Honeypots are essential tools for threat hunting They are primarily decoys for attackers designed to mimic real systems, applications, or services. By luring malicious actors to interact with these decoy systems, researchers can observe and analyze their tactics, techniques, and procedures (TTPs). This way, researchers can understand the methods used by attackers to build efficient tools and strategies for early detection of malicious behavior.
A one-size-fits-all approach for a honeypot may attract low-level automated attacks, but it might fail to lure sophisticated threat actors. By tailoring the honeypot to match our interests, we can increase the likelihood of attracting advanced adversaries. Moreover, understanding the target’s motivations and objectives allows the creation of more realistic scenarios, leading attackers to interact with the honeypot in ways that reflect their actual intentions.
Honeypots are typically isolated from production environments and have no legitimate use. Therefore, any activity on a honeypot will be likely associated with an attack. When an attacker engages with a honeypot, it provides an early warning that an intrusion attempt is underway. With this information, threat hunters can discover new attack vectors, malware variants, and emerging threat trends, enhancing their understanding of the evolving threat landscape.
In this blog post, we detail the steps for setting up and utilizing an IoT honeypot in the real world. We’ll also walk through an example setup, taking the Winbox protocol as a case study, as it is commonly misused by attackers.
Step 1: Identify a specific protocol or device to simulate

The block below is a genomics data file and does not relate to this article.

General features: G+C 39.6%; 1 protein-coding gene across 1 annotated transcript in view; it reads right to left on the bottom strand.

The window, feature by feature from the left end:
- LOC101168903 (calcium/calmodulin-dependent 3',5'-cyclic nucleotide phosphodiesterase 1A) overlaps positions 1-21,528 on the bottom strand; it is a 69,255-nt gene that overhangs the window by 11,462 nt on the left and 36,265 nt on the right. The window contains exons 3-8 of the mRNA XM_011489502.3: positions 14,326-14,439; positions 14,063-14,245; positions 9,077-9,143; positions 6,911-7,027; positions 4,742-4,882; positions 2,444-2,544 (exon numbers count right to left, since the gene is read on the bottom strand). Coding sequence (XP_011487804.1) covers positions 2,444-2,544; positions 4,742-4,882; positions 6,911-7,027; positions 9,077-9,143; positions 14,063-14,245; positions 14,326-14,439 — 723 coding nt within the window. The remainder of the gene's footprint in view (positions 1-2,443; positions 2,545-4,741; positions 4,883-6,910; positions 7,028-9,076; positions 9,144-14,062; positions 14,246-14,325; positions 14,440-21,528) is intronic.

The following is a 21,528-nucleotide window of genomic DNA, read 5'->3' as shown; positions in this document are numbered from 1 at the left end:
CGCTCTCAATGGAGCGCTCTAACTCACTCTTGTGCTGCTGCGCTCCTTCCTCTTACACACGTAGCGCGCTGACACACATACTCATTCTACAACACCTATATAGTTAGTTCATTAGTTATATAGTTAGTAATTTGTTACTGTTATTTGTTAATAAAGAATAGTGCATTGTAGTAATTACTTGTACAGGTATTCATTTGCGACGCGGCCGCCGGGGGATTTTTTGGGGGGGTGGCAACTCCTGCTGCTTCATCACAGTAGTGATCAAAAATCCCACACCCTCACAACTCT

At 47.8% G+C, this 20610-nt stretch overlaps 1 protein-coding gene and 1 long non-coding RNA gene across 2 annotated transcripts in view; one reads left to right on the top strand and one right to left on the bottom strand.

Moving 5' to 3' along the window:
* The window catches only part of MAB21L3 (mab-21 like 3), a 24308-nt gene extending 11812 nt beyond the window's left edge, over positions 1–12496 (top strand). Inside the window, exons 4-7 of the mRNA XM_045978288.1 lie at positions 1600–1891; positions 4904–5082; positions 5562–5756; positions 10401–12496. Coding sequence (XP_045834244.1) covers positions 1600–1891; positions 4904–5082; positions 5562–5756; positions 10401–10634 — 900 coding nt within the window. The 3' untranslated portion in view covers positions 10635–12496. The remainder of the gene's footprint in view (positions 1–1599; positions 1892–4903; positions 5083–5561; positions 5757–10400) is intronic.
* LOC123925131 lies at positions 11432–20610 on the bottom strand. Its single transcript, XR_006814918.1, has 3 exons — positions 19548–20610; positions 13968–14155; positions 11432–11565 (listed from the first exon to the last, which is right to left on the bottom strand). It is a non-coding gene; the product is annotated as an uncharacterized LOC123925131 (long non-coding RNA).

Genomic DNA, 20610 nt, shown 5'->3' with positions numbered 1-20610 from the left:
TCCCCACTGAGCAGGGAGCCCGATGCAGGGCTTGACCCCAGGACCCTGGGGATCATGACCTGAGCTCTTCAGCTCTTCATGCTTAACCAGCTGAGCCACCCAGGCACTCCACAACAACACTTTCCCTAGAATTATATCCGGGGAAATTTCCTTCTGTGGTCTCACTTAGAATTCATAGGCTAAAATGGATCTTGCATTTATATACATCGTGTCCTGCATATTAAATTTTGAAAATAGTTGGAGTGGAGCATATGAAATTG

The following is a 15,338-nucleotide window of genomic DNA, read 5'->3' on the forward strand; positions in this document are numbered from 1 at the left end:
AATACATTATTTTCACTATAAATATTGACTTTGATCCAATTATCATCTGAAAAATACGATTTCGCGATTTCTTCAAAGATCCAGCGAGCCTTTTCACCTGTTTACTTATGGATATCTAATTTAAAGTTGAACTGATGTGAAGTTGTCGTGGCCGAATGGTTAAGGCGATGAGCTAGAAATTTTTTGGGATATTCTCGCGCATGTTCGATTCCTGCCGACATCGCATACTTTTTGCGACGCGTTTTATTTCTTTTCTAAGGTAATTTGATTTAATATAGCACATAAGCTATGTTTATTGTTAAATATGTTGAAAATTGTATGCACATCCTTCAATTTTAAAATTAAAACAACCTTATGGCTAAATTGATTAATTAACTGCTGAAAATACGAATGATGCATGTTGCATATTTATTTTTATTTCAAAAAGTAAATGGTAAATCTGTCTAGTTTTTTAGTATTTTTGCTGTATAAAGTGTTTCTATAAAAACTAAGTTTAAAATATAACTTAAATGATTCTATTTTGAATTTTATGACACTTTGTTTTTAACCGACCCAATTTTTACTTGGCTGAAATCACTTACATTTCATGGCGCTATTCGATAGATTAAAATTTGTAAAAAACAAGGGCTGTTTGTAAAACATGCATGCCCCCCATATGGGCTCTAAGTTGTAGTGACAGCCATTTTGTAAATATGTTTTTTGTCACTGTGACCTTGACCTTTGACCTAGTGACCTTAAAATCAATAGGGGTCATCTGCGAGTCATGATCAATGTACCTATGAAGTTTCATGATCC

Start by identifying a specific protocol and/or device of interest, for example, something that has previously been exploited, and gathering sources of available information. If the protocol specification is closed, it could be that someone has already implemented the targeted protocol in some programming language. It is possible that a Wireshark dissector exists for the proprietary protocol.
Next, check the reported public exploits to understand how the device/protocol is being targeted or manipulated. This should give you enough information to pinpoint what is valuable to capture in a honeypot, and what technical activities you want to look for. Once you are in the position to be able to reproduce the exploit example, it is now the time to set up a testing environment to see it in the wild.
Step 2: Set up a testing environment
One possible way to set up a test environment is to acquire the affected device and set it up in a vulnerable configuration. The exploit can then be used to ensure the device is vulnerable and later to gather artifacts such as a PCAP and logs of the active exploitation attempts and activities.
The simplest way to attract threat actors to the device is to put the affected device in a vulnerable configuration on the public internet. This can be a relatively cheap and effective approach, however, there are multiple drawbacks. For example, restoring the device to the initial clean state may be more difficult. Another approach is to set up a virtualized version of the vulnerable device, leveraging technology like OpenWRT or even a Windows virtual machine. This kind of system will be easy to revert to previous states. However, it also makes it easier for the attackers to realize that this is a research environment.